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Atherton v. Atherton

Court of Appeals of Arkansas, Division IV

April 11, 2018



          The Brad Hendricks Law Firm, by: Lloyd W. Kitchens, for appellant.

          Short Law Firm, by: Lee D. Short, for appellee.

          KENNETH S. HIXSON, Judge

         Appellant David Atherton and appellee Cynthia Hastings (formerly Atherton) were married in 2002 and were divorced by a decree entered on May 24, 2017. On appeal from the divorce decree, David argues that the trial court erred in determining that his business, Gate Operators Plus, Inc. (Gate Operators), has a value of $175, 000. David contends that Cynthia presented no evidence as to the fair market value of the business and that the trial court's valuation was arbitrary. We affirm.

         This case arose after David filed a complaint for divorce on August 8, 2016. Both before and during the marriage Cynthia was employed by Essick Air Products, Inc. Cynthia has a retirement account, and the marital portion of the account has a value of $122, 000. David owns and operates Gate Operators, which he has owned since 2010. Gate Operators is a wholesale distributor of motors to operate gates, and David runs the business from an office he rents from a fence company. The parties acquired a home during the marriage. They have one child, who was born in 2005.

         After these proceedings began, the parties stipulated to joint custody of the child, with neither party paying child support. The parties also reached an agreement regarding the division of their personal property. The remaining issues for trial pertained to the distribution of the parties' remaining assets, which consisted of Gate Operators, the marital home, and Cynthia's retirement account.

         David testified at trial. During his testimony, he introduced an appraisal that valued the marital home at $280, 000. Although David acknowledged that the house was in need of some repairs, he thought it was worth $280, 000 as is. David introduced documentation that the principal balance owed on the mortgage was $126, 000.

         David also testified about his business, Gate Operators. He introduced the business's tax returns for the years 2013 through 2016. According to the tax returns, the business had a net loss of $21, 593 in 2013; a net loss of $3619 in 2014; a net profit of $6298 in 2015; and a net profit of $14, 474 in 2016. David testified that a December 31, 2016 balance sheet showed total equity in the business to be negative $3037.

         David testified that the inventory of the business averages around $50, 000, but that there is a loan against the inventory in an approximately equal amount. He further testified that in 2016 the business paid him a salary of $52, 000. The business also paid for his cell phone, his gas and maintenance for his car and truck, and for some meals. The tax documents from 2016 showed these annual expenses to be $9400, $5300, and $2600.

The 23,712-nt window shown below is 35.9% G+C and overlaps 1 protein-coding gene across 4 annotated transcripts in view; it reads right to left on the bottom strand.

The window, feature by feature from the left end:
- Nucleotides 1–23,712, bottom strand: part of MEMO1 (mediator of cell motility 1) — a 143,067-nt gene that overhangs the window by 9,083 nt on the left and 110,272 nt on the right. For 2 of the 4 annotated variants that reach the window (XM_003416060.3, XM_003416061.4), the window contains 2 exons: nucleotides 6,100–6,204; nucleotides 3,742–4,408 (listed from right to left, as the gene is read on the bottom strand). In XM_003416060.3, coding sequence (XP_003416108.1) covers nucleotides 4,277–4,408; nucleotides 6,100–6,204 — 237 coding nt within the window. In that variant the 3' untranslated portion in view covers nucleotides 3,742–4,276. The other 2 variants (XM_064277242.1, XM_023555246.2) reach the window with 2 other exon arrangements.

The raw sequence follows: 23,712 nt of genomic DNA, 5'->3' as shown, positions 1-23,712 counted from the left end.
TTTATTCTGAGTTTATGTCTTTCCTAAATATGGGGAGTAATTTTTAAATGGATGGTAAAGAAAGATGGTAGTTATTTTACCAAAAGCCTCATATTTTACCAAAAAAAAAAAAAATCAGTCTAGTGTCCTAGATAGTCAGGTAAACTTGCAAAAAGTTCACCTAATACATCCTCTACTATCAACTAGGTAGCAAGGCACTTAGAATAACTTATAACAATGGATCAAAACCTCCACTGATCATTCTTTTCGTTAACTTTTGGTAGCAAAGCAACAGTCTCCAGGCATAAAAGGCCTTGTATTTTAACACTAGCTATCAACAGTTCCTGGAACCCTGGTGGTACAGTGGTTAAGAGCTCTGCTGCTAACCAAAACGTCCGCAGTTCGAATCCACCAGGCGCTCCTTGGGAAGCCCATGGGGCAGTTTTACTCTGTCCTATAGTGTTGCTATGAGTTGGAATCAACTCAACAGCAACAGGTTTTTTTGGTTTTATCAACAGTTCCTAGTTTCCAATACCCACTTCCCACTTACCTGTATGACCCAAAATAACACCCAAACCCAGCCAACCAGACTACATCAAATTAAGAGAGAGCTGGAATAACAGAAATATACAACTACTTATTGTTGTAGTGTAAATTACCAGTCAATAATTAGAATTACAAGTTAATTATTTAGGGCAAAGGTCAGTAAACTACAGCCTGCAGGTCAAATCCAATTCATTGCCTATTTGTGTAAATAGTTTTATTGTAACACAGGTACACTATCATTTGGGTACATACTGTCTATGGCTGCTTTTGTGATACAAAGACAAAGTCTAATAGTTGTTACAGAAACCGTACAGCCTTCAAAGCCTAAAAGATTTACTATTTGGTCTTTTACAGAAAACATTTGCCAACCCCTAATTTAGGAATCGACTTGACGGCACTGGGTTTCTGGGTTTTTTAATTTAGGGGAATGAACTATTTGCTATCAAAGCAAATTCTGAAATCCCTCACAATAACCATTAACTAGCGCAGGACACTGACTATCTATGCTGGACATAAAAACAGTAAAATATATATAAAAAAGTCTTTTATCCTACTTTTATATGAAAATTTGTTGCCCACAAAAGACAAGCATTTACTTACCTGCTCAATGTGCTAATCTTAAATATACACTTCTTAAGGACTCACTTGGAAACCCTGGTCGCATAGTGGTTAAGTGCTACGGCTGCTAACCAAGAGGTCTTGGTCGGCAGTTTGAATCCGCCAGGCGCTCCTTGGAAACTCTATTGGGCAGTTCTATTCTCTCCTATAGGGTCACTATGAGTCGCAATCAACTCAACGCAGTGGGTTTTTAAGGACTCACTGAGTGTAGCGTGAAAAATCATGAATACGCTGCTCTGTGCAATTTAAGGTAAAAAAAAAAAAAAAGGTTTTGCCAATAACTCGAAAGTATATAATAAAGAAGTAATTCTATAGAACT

David testified that personal relationships are important in his business, and that if he sold the business he would not be able to transfer his personal goodwill to the buyer. David stated that Cynthia thought the business was worth more than it actually is and that he was willing to give her the business for free. He stated that he wanted half of the equity in the marital home and half of the marital portion of Cynthia's retirement account, but that he was willing to give Cynthia the business with no offset related to those assets. He stated that, if he did that, he could start a new business based on his personal relationships and goodwill.

         David was also questioned about financial statements he signed in 2015 and 2016, wherein David provided information about his assets in applying for bank loans. On each of these financial statements, David represented that Gate Operators was a nonmarketable security with a value of $375, 000. David testified that he arrived at that figure with no advice from anyone else, including his accountant, and that it was "just basically a guess." David indicated that he had no idea what the true value of the business was but that he could not sell it for $375, 000. He testified that he put an estimated value of $375, 000 on the financial statements because he was told he "needed to have something there" for the loan documents. He further indicated that the $375, 000 value was derived from his personal goodwill.

          John Rogers, a retired CPA, testified that he prepared the tax returns for Gate Operators from 2010 through 2013. During that time, Mr. Rogers had the opportunity to review the assets and liabilities of the company. However, Mr. Rogers testified that he was not qualified to give an opinion as to the value of the company. Mr. Rogers did, however, give the opinion that the marketability of the business would be "just whatever you could sell the assets for and pay off the bills." Mr. Rogers indicated that the goodwill in Gate Operators was the personal goodwill of David Atherton, and that without David there would hardly be any goodwill left in the company.

         Cynthia testified that the parties' marital home needed extensive repairs estimated at $30, 000. Cynthia stated that, deducting the cost of repairs from the appraised value of $280, 000, she thought the house was worth $250, 000. Cynthia also stated that she had been paying on the mortgage since the ...

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